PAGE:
Hi, Research Nut,
I want to give you hope in trying to conceive. I'm 18 weeks pregnant right now and couldn't be more thrilled! I was diagnosed with Crohn's in '99, and I started Remicade in 2001. Once my husband and I decided we'd like to start a family, we consulted with my gastroenterologist and my gynecologist, who referred me to a perinatologist (a doctor who specializes in pregnancy with high-risk mothers and/or high-risk babies.) My gastro and gynecologist advised me I should go off the medications I was taking; namely, Remicade and Mercaptopurine. The perinatologist couldn't offer an opinion, as I was the first patient he had ever seen taking these medications, and there was no research out there. So my husband and I decided I should go off of the medications so we could try to pursue having a biological family. about six weeks after going off of the drugs, I had a major flare. I had no choice but to start back on the Remicade and Mercaptopurine, and once I was healthy again, my husband and I were going to pursue adoption. However, my gastroenterologist suggested I see a doctor at the Mayo Clinic who is one of the experts in the country on Remicade research. While there isn't a lot of research, there have been a numer of women who have had successful pregnancies while on Remicade, and he advised me to stay on my medications and to try and conceive if I wished to have a biological family. In my case, this was much less risky to both my health and that of my unborn baby than to go off the medication and have my Crohn's be uncontrolled.
So after weighing all of our options and considering all of the risks and unknowns, my husband and I decided I would continue on with my regular course of treatment with Remicade and Mercaptopurine and began trying to conceive. Ultimately my husband and I sought treatment for infertility, and we found I have diminished ovarian reserves (most likely due to chronic illness.) Our odds of conception weren't great - less than 8 percent (partly because of the dimished ovarian reserves, partly because I'm 38 years old, and partly because of the Crohn's) but here I am, pregnant. And so far, everything is going as well as I could possibly expect. I do see a perinatologist rather than a regular obstetrician, and while my pregnancy has not reached full term yet, so far all indications are that I have a completely normal pregnancy, albeit I am very closely monitored. I get Remicade infusions every six weeks, and I've had two so far in my pregnancy. I've continued on 75 miligrams of the Mercaptopurine.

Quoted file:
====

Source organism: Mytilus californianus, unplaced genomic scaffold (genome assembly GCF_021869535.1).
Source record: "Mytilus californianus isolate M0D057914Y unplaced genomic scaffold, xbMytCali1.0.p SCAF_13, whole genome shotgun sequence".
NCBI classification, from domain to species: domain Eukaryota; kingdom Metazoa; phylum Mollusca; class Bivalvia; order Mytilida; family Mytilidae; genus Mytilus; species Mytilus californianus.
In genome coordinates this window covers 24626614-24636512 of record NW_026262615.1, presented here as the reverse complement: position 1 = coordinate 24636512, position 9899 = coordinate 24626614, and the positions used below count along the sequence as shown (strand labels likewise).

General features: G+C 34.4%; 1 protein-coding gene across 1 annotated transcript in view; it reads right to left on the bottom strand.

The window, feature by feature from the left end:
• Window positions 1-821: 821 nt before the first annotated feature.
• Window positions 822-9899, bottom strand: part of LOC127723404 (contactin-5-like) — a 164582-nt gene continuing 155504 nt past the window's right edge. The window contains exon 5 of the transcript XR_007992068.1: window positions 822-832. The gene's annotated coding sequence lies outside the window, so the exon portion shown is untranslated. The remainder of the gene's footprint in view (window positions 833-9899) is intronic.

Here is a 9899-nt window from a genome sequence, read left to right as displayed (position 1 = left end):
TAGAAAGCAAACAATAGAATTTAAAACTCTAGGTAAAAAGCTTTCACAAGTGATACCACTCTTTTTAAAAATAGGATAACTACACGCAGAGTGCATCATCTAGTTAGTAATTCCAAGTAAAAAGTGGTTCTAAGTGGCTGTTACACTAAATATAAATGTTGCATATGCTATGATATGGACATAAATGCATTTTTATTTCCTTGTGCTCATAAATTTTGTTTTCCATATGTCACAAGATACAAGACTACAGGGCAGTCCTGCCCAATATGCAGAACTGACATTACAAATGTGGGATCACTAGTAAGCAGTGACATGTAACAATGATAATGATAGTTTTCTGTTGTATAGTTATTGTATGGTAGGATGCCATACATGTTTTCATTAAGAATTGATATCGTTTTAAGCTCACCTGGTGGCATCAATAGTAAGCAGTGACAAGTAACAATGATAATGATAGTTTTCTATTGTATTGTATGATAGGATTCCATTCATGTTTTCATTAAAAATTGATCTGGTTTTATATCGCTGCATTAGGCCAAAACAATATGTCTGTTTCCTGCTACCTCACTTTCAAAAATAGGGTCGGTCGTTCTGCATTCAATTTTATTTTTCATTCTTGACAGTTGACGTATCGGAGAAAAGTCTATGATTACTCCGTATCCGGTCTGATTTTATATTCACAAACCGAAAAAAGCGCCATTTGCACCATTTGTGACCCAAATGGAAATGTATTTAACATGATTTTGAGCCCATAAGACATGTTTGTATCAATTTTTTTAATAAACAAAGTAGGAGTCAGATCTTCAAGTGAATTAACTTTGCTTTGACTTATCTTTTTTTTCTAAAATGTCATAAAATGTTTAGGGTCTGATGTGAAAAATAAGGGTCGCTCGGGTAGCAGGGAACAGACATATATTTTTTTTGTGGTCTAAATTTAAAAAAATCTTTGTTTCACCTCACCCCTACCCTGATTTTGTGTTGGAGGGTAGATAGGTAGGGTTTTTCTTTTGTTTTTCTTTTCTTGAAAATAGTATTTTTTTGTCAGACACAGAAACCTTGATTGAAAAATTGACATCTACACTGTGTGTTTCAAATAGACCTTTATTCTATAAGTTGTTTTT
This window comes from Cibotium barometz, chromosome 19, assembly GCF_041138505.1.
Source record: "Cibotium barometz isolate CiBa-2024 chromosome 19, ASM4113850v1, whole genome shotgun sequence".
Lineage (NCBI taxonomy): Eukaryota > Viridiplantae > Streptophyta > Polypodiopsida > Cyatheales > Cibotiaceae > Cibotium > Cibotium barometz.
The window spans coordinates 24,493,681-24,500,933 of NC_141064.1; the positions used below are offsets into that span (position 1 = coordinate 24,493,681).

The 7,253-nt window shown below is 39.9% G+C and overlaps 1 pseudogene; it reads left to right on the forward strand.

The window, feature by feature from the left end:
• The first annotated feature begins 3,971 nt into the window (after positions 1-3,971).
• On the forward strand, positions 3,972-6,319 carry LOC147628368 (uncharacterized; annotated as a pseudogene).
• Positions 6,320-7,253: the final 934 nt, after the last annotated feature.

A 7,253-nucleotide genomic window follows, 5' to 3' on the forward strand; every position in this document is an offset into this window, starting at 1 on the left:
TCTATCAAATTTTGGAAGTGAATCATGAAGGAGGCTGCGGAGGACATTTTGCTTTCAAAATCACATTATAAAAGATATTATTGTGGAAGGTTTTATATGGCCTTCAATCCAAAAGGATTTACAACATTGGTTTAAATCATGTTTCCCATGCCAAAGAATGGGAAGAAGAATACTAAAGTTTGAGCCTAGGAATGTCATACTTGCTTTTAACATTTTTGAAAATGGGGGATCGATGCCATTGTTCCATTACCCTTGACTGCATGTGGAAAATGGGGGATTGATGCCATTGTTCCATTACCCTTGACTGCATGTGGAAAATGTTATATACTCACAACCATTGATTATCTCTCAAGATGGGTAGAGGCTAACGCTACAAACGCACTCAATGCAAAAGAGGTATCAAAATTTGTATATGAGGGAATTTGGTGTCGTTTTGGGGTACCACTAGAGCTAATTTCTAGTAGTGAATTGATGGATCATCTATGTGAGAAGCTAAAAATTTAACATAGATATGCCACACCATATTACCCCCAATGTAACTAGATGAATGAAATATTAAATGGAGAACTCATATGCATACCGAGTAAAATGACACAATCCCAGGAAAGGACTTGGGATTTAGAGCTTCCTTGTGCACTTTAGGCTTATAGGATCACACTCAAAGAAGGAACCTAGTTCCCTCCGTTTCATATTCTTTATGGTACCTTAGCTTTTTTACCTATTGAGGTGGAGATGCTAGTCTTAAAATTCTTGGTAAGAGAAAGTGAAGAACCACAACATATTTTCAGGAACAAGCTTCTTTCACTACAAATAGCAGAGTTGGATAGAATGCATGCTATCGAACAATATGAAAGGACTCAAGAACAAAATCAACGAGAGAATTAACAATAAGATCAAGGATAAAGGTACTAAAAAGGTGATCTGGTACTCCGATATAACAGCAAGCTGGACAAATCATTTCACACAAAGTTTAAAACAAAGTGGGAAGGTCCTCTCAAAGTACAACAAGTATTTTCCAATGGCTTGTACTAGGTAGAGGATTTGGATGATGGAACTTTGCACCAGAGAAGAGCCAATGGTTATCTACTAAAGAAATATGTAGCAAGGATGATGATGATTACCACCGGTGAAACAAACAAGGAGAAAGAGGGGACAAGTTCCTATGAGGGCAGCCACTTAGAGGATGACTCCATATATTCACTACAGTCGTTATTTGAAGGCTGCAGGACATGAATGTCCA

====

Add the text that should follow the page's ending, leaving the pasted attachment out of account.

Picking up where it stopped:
One thing that my doctor at Mayo did caution me about: If you take Remicade while pregnant, you should try to avoid getting an infusion your third trimester. Because Remicade passes through the placental barrier, it will suppress the baby's immune system. This isn't a problem in utero, but upon birth, when babies already have fragile immune systems, the Remicade will further suppress the baby's immune system, so I will do my best to time my last infusion before delivery as early in the third trimester as possible, and then I'll have my next infusion shortly after delivering. While trying to conceive, I began to take twice the recommended dose of folic acid, because I have problems with absorption of nutrients, and I've continued with my regular dosage of B-12 but have also now had to add prescribed iron via oral supplement due to anemia. I was also told that it was safe for the baby for me to breast feed while taking Remicade and Mercaptopurine.
Whether or not to continue on medications while trying to conceive and while pregnant is a very personal choice and one that shouldn't be decided before doing a lot of research and seeing the most knowledgable physicians regarding your particular circumstances. Basically I offer my post not as an expert, but as someone who went through five years of thinking that pregnancy was not even going to be an option and two years of intensive research before deciding how to best have a healthy baby if we decided to try to conceive. I felt very hopeless during these years, mostly because I could find such little information about Remicade and pregnancy, so I offer this post to offer others that were in my position hope if you do want to have a biological family. Becoming pregnant while having Crohn's is risky, but so are many worthwhile things in life.
Best of luck in your journey of deciding whether having a family, through biology or through adoption.